Recent news stories involving sexting, wine, toasters, politicians and penises indicate some men need a refresher course, so here are my 10 rules for keeping your penis out of trouble.
By Suzanne Moore, The Guardian
By Andy Blackmore, Metro UK
So, once more poor old Stephen Gough, AKA the Naked Rambler is doing porridge. This time he’s got 11 months stir, for as always, his refusal to wear clothes. Frankly, as far as I’m concerned, rather than waste time locking him up we should make an example of him and give him a knighthood.
Now, I’m not making a mockery out of the honours system. I’m too late for that – they’ve already done it themselves. Recent recipients have gone from bad to worse and such false idols have devalued things to the point of farce.
There’s nothing funny about a comedian getting a gong. That is, unless, he’s actually done something to merit it. So perhaps I’m missing the point.
"In a world that seems to get greyer by the day, I’ve got a lot of respect for someone who refuses to conform."
Now Mr Gough – he has a point. Not only does he believe that it is his human right to be naked in public, he’s quite prepared to defend that right the only way he can – by taking his clothes off.
Come on, is the sight of a middle aged man wearing no cloths that shocking it’s a breach of the peace? I don’t think so. At last, we’d be rewarding someone who actually deserves it – a man with convictions – lots of them. One with the balls, quite literally, to stand by his beliefs and accept imprisonment rather than compromise his principles. That my friend is a true idol and real role model.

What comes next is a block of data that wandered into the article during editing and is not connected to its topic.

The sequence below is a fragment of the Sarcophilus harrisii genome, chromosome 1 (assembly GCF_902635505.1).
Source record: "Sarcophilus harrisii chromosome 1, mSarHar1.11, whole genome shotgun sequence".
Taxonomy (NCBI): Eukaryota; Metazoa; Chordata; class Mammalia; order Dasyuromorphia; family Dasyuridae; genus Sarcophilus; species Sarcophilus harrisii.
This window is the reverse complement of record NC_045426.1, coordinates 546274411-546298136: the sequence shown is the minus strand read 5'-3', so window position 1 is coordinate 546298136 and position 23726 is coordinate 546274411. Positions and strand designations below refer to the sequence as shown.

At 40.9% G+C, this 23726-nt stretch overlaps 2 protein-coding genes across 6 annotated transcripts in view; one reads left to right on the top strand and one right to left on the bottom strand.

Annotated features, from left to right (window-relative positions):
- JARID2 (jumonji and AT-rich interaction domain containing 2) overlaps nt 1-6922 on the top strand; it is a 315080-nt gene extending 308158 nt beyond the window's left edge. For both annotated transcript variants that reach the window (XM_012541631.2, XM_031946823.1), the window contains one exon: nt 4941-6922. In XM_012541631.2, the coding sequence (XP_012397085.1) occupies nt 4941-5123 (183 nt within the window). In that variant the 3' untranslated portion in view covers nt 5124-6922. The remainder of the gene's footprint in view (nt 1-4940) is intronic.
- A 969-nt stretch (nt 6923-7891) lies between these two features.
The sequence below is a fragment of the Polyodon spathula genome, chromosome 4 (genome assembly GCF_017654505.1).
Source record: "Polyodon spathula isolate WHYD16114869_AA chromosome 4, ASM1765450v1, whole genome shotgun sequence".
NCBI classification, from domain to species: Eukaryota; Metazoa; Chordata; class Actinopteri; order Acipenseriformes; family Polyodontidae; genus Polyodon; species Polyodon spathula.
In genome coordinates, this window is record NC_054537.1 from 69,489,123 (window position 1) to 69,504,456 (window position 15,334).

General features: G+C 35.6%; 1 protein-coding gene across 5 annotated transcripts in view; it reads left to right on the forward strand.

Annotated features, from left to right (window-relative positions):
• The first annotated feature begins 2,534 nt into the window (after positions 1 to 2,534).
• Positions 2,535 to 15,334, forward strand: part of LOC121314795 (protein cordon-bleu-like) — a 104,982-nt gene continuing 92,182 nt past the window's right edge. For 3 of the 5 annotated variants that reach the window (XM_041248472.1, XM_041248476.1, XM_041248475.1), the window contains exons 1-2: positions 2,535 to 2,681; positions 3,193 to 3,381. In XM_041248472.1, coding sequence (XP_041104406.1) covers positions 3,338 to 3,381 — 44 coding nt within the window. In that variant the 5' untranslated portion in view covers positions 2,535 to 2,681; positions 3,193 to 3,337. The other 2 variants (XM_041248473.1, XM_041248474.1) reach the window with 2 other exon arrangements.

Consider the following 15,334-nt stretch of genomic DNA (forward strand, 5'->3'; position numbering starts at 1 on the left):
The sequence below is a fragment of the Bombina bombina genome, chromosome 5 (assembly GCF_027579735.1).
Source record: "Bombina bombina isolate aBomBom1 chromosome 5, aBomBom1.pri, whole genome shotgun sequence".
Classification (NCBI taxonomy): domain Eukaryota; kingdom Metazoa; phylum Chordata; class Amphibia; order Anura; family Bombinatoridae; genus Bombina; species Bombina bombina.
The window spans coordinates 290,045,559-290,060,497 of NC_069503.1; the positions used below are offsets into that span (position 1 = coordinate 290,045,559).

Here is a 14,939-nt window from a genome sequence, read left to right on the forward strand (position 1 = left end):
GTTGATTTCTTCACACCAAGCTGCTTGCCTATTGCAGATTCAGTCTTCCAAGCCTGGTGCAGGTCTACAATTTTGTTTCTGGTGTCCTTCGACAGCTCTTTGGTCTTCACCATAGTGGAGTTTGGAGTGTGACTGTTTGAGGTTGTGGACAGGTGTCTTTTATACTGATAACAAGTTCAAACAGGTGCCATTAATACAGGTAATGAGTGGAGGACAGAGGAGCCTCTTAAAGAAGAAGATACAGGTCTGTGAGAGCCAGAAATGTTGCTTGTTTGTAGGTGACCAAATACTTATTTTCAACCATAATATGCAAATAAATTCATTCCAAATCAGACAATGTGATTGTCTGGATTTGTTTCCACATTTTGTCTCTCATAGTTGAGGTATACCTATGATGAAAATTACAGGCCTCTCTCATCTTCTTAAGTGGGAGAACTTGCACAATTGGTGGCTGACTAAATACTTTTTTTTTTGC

So I think he deserves recognition. Arise Sir Gough. Here is a man with a passion, one who does what he believes is right. Right or wrong he’s prepared to make a stand (albeit in the nude).
In a world that seems to get greyer by the day, I’ve got a lot of respect for someone who refuses to conform. In a world that sees nonconformism as vice, rather than a virtue, I salute someone who won’t play by our petty rules.
In fact, by recognising Mr Gough, we’d actually be elevating the honours list in eyes of most people. Here is a chance to save and redeem them. Let’s face it, they couldn’t become more of a joke.
However, if a knighthood is not on the cards then can we please just leave Mr Gough alone? Both he and the law have made their points. So far he has spent much of the last six years behind bars. He’s received 28 convictions for 46 offences – mainly in Scotland – just for being nude.
But, I hear you shout, he has no respect for the law. Easy to say, but it’s a two way street. The law has forgotten it has no automatic right to respect. If it expects any, it needs to earn it. It’s done precious little to do that here – quite frankly, and quite literally, the law is an ass.
It’s ‘Royal Ascot’ which is one of Europe’s most famous race meetings, and dates back to 1711 when it was founded by Queen Anne. Every year Royal Ascot is attended by HM Elizabeth II and various members of the British Royal Family such as The Prince of Wales, arriving each day in a horse-drawn carriage with the Royal procession taking place at the start of each race day and the raising of the Queen’s Royal Standard. It is a major event in the British social calendar, and press coverage of the attendees and what they are wearing often exceeds coverage of the actual racing. There are three enclosures attended by guests on Royal Ascot week.
Royal Ascot takes place at Ascot Racecourse, located in the small town of Ascot, Berkshire, UK.